Non-Fiction, on Writing:

  • Zen and the Art of Writing, Ray Bradbury
  • On Writing, Steven King
  • Wired for Story
  • The Ten Percent Solution

Stephanie Leary adds:

My addition:

  • Everything You Need to Know About Men You Can Learn from Dogs (a women’s only resource to character development, as far as I’m concerned)

Excellent Books:

  • The Thin Man, Dashiell Hammett (screaming red herring)
  • The Nicolai Chronicles, Dorothy Dunnett (an arc for all 8 books together)
  • Strong Poison & the Lord Peter Whimsey books (character voice)
  • Have Space-Suit, Will Travel – The Star Beast, Robert A. Heinlein

Stephanie Leary was talking about the artist journey in:

  • Faking It by Jennifer Crusie (also see her writing posts at ArghInk for superb lessons in craft/plotting)

My additions:

  • The Thief, Megan Whalen Turner (and sequels) for a twisty road of masterful reveals. When you get to the end, go back and read it over; it was totally fair!
  • Lies of Locke Lamora, Scott Lynch for “fistfuls of trouble” and reversals by the pint.

Screenplays, for structure and craft:

  • Casablanca
  • The King’s Speech
  • Dallas Buyer’s Club
  • The English Patient
  • Love, Actually
  • Thor (viewed as “an abusive father ruins family, creating bitter sibling rivalry”)
  • Captain America (first half, anyway)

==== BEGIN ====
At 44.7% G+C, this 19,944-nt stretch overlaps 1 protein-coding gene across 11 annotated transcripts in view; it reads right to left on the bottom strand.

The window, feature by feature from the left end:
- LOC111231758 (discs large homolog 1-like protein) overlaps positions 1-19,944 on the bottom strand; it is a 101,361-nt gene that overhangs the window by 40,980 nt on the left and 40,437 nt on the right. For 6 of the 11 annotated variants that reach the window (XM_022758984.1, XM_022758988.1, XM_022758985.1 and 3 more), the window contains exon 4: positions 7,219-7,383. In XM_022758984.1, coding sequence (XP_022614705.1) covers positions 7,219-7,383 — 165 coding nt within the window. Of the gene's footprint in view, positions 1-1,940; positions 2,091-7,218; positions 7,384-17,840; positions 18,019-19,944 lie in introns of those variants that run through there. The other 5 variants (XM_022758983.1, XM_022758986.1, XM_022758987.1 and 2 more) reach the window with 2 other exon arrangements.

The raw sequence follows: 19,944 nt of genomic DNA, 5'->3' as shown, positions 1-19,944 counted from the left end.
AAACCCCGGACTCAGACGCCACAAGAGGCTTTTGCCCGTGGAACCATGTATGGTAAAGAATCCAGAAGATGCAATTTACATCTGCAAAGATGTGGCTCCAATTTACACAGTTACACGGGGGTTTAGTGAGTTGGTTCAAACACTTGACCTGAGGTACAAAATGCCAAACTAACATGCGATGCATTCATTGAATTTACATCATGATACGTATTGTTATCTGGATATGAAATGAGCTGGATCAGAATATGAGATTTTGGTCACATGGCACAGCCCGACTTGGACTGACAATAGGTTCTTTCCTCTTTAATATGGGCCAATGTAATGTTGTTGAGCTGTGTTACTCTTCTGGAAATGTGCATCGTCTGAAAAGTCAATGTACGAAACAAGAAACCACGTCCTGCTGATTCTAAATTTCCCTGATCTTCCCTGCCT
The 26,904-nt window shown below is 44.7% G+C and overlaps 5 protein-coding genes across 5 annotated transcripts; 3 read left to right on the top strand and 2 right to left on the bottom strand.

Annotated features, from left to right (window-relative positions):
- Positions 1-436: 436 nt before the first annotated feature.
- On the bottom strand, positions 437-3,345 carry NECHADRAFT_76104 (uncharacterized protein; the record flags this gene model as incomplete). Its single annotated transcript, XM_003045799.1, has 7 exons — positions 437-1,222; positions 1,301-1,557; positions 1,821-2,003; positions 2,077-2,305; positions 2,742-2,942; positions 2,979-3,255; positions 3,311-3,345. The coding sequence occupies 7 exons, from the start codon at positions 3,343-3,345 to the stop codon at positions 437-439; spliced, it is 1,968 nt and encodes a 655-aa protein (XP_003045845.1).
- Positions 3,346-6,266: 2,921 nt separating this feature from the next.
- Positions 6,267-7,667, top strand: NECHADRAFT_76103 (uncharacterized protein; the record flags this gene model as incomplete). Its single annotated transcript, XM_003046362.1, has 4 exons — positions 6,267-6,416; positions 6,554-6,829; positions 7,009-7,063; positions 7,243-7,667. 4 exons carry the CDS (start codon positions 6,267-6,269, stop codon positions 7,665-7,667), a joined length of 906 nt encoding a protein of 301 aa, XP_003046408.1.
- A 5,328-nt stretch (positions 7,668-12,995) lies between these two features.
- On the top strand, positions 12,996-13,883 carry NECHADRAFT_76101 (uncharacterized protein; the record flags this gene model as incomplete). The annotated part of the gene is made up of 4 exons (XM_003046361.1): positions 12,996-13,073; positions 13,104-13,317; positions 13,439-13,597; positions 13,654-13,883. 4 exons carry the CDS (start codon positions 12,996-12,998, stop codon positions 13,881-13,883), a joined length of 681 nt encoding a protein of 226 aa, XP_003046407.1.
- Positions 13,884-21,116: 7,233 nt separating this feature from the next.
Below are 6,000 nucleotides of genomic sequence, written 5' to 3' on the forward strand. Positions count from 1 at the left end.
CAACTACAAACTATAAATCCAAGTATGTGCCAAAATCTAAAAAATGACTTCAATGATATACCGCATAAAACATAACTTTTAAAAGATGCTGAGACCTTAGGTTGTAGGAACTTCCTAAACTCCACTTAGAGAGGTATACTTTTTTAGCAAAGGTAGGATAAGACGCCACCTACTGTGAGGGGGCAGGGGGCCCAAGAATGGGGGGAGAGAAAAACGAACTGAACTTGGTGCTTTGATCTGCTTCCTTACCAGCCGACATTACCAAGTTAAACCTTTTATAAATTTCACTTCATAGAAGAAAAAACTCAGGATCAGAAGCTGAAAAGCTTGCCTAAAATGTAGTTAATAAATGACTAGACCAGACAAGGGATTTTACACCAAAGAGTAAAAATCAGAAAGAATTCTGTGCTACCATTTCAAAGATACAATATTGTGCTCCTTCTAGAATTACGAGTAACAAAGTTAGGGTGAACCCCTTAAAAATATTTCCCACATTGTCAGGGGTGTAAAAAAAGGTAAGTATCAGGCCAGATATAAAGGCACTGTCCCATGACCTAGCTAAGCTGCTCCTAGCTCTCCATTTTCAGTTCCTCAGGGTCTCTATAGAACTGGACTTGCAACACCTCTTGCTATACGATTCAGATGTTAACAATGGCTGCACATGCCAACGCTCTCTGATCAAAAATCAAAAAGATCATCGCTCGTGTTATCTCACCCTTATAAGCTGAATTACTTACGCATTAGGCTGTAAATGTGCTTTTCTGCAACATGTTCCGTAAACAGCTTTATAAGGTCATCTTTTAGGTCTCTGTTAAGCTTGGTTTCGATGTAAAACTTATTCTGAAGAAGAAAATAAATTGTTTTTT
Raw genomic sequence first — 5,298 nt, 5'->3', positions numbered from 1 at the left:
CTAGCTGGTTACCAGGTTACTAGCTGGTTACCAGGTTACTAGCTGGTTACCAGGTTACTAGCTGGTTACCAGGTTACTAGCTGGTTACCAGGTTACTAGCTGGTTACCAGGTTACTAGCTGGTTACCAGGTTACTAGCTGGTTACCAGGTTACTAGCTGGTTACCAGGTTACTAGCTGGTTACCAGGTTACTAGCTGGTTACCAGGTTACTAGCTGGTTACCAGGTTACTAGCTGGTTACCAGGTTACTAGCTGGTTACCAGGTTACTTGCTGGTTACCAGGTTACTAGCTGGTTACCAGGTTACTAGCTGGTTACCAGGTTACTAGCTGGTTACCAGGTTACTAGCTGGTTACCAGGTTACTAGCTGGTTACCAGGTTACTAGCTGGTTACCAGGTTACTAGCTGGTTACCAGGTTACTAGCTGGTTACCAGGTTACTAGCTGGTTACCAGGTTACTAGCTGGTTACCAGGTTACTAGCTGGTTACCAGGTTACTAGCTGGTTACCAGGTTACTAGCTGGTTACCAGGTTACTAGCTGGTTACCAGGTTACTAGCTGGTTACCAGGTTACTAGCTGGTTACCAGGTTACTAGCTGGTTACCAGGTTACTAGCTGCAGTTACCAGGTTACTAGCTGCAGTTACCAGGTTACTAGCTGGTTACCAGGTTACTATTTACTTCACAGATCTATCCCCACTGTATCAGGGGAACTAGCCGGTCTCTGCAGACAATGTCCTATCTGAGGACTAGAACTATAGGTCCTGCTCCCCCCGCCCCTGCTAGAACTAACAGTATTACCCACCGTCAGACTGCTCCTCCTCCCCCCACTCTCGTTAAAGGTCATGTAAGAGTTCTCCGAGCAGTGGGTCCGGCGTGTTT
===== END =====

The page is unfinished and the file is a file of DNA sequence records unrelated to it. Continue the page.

• Spiderman II (with Tobey Maguire)

Separately we talked about The Princess Bride and Never-Ending Story as formative movies.

I am going to update this list as others chime in with things I missed! And probably add links, once I’ve got the time to do that fiddly-bit. What did I miss, guys?

PLIV – Paradise Lost Writer’s Workshop

This weekend I learned to wield the Dumb Stick.

I am back from a long weekend in San Antonio, for a second round at Paradise Lost. It’s a workshop and writing retreat limited to alums of Viable Paradise, Taos Toolbox, or members of the SF/F pro forum Codex.

Essentially, this means people who have made a step toward becoming pro in the Sci-Fi/Fantasy field. But because of the specific circles involved, there were lots of connects, via classes of students from the workshops or activity on the Codex Forum. It’s easier to get to know people with certain Venn diagram overlaps in experience…

I feel this photo successfully portrays everyone's personalities...